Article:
Starting in 2014, the Georgia Department of Natural Resources began restoration on the top of the old fire tower, which burned in 1971. Despite the fire, the original stonework still stands nearly ninety years later.

Though the park does not allow visitors inside the fire tower, you can view the craftsmanship of the young men who built it from the outside. If you look at the wall to the right of the tower entrance, you can see a heart-shaped rock that local stonemason Arnold Bailey crafted for his wife.

Stone Wall

When you visit Fort Mountain State Park, you won’t want to miss the mysterious stone wall that runs through the property. Archaeologists have dated the rock pile to the Woodland Period (1000 BC – 1000 AD), but the reason for its construction is unknown.

Today, much of the wall looks like a line of tumbled rocks that runs over 900 feet long (including the gaps). Interpretive signs near the wall tell of the Cherokee legend of the “Moon-Eyed People” who built the wall, before being driven out by the Cherokee.


We couldn’t pass up the amazing hiking trails at Fort Mountain State Park, which range from 0.75 miles to 8.7 miles, with the possibility of combining different sections of trails.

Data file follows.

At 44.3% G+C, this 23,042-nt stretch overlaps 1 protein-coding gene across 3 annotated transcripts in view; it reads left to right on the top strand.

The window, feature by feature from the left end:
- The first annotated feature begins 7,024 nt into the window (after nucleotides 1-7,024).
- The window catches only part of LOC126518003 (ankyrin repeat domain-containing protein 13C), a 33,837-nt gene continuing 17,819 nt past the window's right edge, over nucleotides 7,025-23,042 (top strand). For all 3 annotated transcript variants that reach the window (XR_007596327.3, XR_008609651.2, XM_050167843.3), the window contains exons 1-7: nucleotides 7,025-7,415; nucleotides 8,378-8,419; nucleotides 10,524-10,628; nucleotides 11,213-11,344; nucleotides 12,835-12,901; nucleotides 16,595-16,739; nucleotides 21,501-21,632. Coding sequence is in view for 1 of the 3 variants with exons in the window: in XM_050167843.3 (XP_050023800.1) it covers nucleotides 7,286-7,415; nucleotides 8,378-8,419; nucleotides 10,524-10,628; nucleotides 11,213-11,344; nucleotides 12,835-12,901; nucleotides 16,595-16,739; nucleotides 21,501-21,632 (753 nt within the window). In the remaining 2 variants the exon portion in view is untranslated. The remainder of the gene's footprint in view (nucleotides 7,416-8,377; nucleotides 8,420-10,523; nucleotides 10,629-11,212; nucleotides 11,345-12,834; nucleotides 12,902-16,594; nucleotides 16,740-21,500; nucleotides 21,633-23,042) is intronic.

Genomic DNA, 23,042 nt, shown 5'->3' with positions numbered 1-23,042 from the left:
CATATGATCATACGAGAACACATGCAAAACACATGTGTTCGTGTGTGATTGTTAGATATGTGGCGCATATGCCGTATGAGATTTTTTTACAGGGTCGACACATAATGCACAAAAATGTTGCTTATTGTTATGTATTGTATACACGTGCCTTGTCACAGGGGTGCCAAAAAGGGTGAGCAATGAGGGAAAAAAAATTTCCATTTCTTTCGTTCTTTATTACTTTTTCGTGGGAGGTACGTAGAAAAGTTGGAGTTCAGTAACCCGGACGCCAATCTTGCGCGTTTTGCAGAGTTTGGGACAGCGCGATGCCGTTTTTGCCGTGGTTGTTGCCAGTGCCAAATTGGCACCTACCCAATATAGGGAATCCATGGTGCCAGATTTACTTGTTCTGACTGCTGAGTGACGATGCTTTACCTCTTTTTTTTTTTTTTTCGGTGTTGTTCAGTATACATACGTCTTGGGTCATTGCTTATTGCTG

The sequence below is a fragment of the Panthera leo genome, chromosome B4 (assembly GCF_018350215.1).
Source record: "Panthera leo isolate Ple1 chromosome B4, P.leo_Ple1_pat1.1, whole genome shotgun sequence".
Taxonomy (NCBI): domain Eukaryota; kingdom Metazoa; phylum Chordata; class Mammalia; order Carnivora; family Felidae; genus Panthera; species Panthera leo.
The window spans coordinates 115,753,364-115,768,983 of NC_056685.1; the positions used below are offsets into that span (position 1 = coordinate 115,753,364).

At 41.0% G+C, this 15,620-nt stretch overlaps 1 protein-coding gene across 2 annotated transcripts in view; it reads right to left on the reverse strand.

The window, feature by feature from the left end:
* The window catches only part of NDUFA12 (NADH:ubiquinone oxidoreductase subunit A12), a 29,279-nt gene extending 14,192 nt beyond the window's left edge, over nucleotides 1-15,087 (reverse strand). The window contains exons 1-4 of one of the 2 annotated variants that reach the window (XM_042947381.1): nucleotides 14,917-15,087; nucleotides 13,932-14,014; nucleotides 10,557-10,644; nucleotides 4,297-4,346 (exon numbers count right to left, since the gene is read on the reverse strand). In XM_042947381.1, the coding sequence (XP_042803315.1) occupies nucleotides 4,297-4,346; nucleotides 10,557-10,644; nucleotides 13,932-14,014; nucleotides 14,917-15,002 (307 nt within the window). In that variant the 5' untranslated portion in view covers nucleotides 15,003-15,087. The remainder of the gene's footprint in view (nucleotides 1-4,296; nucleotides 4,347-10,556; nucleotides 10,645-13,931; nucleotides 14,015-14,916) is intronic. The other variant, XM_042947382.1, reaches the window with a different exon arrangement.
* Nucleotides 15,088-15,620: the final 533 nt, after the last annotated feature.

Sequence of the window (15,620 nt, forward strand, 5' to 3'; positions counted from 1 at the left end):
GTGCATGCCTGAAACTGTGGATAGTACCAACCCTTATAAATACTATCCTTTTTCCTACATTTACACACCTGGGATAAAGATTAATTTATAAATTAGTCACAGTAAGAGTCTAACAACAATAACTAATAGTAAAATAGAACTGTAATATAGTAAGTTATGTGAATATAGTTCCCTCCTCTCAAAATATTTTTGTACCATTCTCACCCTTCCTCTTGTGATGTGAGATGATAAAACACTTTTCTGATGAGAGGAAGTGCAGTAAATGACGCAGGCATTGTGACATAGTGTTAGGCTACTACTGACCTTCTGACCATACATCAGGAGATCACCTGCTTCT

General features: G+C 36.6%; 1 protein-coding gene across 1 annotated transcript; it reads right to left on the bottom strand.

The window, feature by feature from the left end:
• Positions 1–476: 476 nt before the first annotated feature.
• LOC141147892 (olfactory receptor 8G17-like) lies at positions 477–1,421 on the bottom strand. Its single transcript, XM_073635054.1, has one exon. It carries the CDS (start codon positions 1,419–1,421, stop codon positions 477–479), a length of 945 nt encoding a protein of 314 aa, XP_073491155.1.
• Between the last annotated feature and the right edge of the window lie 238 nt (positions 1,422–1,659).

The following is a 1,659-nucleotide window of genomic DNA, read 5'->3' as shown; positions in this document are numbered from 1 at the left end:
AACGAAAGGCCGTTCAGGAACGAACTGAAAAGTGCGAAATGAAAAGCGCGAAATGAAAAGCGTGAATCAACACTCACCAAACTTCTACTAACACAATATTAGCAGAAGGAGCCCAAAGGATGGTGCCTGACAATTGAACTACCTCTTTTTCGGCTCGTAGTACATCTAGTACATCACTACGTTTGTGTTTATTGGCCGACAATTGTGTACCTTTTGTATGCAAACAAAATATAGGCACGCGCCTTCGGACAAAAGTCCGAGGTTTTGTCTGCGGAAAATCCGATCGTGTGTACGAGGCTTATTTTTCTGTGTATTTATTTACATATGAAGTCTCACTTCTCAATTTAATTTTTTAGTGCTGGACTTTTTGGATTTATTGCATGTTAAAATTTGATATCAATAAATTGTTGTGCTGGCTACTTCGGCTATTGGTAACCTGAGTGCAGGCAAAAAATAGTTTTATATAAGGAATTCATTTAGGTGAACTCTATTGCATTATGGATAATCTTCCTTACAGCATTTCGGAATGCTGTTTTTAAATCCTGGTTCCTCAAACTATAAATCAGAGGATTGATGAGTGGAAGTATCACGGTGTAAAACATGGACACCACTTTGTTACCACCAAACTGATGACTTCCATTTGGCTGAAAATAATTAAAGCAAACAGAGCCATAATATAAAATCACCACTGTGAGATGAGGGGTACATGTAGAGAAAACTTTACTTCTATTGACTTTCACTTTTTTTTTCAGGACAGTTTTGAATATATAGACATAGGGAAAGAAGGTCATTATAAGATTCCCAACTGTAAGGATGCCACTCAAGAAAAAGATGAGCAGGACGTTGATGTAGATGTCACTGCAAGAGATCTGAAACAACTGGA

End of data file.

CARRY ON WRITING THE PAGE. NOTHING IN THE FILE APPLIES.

Each trail was moderately challenging and rocky, with amazing views. The park does a great job naming the trails so that you know exactly which ones have the features you’re looking for, like the CCC Stone Tower Trail and the West Overlook Trail. For a copy of the state park’s map, including trails, click here.

We’ve embarked on many epic hikes in north Georgia, but these were some of my favorites. The park was bursting with fall colors and the cool afternoon temperatures made for a wonderful experience. It left such an impression on us we visited it twice during our stay. And, as a bonus, this state park was not crowded like the more popular ones.

Other Multi-Use Trails

Besides hiking, Fort Mountain State Park has horse trails and mountain biking trails. You can find more information about these activities here.

Nearby Scenic Overlooks

If you enter the park by heading west on Highway 52, you will pass the Cohutta Overlook about ten minutes before reaching the park. Roadway signs lead to parking on the right side of the road (westbound) for a great view of the mountains.

Know Before You Go


181 Fort Mountain Park Road, Chatsworth, GA 30705

N 34.7613010 | W -84.702702

Hours & Fees

Park Hours: Daily 7 a.m. – 10 p.m.

Office Hours: Daily 8 a.m. – 5 p.m.

Fees: $5/vehicle (FREE entry with a Georgia State Parks pass)


Georgia State Parks rules allow for pets on a leash no longer than six feet. They do not allow pets inside buildings or historic sites. They have separate rules pertaining to service animals.

The following areas are considered wheelchair accessible by the Georgia State Park website: Visitor's Center (aka "The Trading Post"), group pavilion, the beach, picnic shelter #1, cabins #1 and #5, campsites #25 and #51, and campground comfort station #3.

What’s your favorite Georgia State Park? Do you plan to visit this one? Drop a comment below. We’d love to hear from you!